As an alternative, check out QuipGoogle Docs, or Notion.

4. Friday

In this next section we are biased as this is our software. Friday is like a complement to Slack or Microsoft Teams that helps you easily automate routine updates at work.

We help you create process and structure to the way that you communicate, whether that's a daily scrum or a weekly team meeting.

Clearly, we’re biased on this section, but it’s a great way to stay connected as a remote team. We only have 2 regular meetings every week (both 1-1s) because Friday eliminates the need to share information in meetings.

It's really easy to see how your team is trending with automatic reporting. This helps remote teams stay connected and improves accountability.

5.) Zoom

This next section can be messy. I’ve used Google Hangouts for years and it’s a mixed bag. Sometimes it works, sometimes it doesn’t. On the other hand, every experience I’ve had with Zoom has been awesome. The video quality is extremely high-quality, you can easily record the call, and there’s a variety of adjacent benefits (you can hold webinars with it).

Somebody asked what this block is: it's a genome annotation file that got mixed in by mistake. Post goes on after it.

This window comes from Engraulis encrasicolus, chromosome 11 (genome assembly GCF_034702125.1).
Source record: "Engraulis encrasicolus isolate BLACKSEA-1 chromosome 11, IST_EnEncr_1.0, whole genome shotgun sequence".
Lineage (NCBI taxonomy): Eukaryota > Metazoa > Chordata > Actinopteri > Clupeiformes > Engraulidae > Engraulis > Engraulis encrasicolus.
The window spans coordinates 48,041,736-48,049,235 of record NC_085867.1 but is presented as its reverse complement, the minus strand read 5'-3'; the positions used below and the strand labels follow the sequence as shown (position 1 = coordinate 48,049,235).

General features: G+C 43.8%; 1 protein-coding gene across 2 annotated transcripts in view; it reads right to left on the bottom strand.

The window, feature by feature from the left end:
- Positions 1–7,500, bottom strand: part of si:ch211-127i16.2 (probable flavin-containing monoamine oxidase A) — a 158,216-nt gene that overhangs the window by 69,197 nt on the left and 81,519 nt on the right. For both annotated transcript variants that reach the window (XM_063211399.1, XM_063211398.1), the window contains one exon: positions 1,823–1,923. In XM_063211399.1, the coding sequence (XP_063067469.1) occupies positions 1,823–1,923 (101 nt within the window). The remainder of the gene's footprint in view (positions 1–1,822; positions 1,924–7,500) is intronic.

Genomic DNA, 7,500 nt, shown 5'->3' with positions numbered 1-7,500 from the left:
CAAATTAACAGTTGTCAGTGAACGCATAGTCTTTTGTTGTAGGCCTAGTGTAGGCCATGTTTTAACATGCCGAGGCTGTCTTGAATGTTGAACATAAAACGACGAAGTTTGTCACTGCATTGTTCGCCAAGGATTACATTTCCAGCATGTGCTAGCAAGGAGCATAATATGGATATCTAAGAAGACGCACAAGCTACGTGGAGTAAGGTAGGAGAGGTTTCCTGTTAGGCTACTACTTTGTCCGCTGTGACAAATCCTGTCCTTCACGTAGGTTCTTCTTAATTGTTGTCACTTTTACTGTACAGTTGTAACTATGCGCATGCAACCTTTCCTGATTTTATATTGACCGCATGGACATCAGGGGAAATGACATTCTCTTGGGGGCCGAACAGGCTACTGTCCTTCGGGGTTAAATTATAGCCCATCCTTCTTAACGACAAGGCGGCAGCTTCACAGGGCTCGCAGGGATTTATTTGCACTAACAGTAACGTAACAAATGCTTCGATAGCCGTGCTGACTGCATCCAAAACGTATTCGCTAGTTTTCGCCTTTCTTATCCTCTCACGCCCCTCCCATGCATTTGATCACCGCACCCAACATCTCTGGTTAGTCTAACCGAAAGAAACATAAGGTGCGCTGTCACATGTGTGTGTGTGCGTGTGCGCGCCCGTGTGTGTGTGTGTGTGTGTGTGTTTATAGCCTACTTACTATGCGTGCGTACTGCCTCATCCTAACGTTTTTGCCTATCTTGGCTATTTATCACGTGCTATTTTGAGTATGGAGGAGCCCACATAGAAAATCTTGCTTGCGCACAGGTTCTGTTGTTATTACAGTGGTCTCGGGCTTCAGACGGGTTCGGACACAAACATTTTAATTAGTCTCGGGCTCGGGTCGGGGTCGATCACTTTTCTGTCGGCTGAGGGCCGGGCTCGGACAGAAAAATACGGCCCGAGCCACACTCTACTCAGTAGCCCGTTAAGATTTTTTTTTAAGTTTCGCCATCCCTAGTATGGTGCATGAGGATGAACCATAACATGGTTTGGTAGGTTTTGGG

Feel free to try it out (there’s a free plan). If you’re looking for an alternative use Slack's video calling, Skype, or use Google Meet (but your mileage may vary).

6.) Crystal

As mentioned earlier in the article, it can be tough for members of a remote team to understand each other’s nuances and preferences. That’s why we recommend signing up for Crystal and taking a free personality test.

Crystal

With the results, you can learn about differences in style for each person on your team. Additionally, Crystal provides tools to help you see these personality insights in Gmail and on LinkedIn. They also have awesome job reports (see below)

Crystal Knows

Stop guessing about how coworkers like to communicate, let them tell you instead.

Looking for an alternative? Check out Predictive Index

7.) Spotify

If you enjoy listening to music when working, make sure to check out Spotify. For $9/mo, you can have access to virtually any piece of music in existence. I use it daily and love how they automatically create a personalized playlist (Discover Weekly) according to your tastes. It’s also created because you can download the music and listen to it offline on a mobile device.

In recent months they’ve launched podcasts and other audio content. I expect that trend to continue in the future. If you like music, you need Spotify.

Looking for an alternative? Check out Pandora.

8.) Screenflow

If you’re looking for a high-fidelity way to collaborate with coworkers, you need to check out Screenflow. Screenflow is a Mac app that makes it easy to record your screen (and audio) and share with coworkers. I recommend the basic plan ($129) and there’s a free trial you can use to see exactly how it works (it adds a watermark to your videos). It also has one-click publishing to Dropbox and gif export, which is nice.